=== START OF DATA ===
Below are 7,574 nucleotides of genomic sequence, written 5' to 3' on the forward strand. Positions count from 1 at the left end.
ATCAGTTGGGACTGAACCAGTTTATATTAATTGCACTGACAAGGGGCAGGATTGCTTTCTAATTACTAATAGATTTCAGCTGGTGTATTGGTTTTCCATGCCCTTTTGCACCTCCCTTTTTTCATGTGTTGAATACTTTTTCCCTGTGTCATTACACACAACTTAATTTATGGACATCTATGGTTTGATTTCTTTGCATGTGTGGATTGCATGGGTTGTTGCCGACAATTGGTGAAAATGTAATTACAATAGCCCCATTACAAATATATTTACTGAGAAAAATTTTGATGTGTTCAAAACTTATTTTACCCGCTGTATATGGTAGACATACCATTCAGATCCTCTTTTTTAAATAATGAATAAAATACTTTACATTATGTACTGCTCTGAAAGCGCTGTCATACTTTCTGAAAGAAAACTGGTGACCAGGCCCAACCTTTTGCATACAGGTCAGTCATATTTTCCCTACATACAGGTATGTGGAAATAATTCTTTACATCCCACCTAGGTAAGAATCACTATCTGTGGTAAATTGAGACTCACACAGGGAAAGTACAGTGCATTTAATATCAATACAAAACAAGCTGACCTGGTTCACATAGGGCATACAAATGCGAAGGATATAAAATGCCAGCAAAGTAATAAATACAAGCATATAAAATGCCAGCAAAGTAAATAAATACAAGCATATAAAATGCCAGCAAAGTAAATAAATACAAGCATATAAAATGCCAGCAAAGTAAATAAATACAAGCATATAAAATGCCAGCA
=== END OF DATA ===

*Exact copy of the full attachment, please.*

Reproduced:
Below are 7,574 nucleotides of genomic sequence, written 5' to 3' on the forward strand. Positions count from 1 at the left end.
ATCAGTTGGGACTGAACCAGTTTATATTAATTGCACTGACAAGGGGCAGGATTGCTTTCTAATTACTAATAGATTTCAGCTGGTGTATTGGTTTTCCATGCCCTTTTGCACCTCCCTTTTTTCATGTGTTGAATACTTTTTCCCTGTGTCATTACACACAACTTAATTTATGGACATCTATGGTTTGATTTCTTTGCATGTGTGGATTGCATGGGTTGTTGCCGACAATTGGTGAAAATGTAATTACAATAGCCCCATTACAAATATATTTACTGAGAAAAATTTTGATGTGTTCAAAACTTATTTTACCCGCTGTATATGGTAGACATACCATTCAGATCCTCTTTTTTAAATAATGAATAAAATACTTTACATTATGTACTGCTCTGAAAGCGCTGTCATACTTTCTGAAAGAAAACTGGTGACCAGGCCCAACCTTTTGCATACAGGTCAGTCATATTTTCCCTACATACAGGTATGTGGAAATAATTCTTTACATCCCACCTAGGTAAGAATCACTATCTGTGGTAAATTGAGACTCACACAGGGAAAGTACAGTGCATTTAATATCAATACAAAACAAGCTGACCTGGTTCACATAGGGCATACAAATGCGAAGGATATAAAATGCCAGCAAAGTAATAAATACAAGCATATAAAATGCCAGCAAAGTAAATAAATACAAGCATATAAAATGCCAGCAAAGTAAATAAATACAAGCATATAAAATGCCAGCAAAGTAAATAAATACAAGCATATAAAATGCCAGCA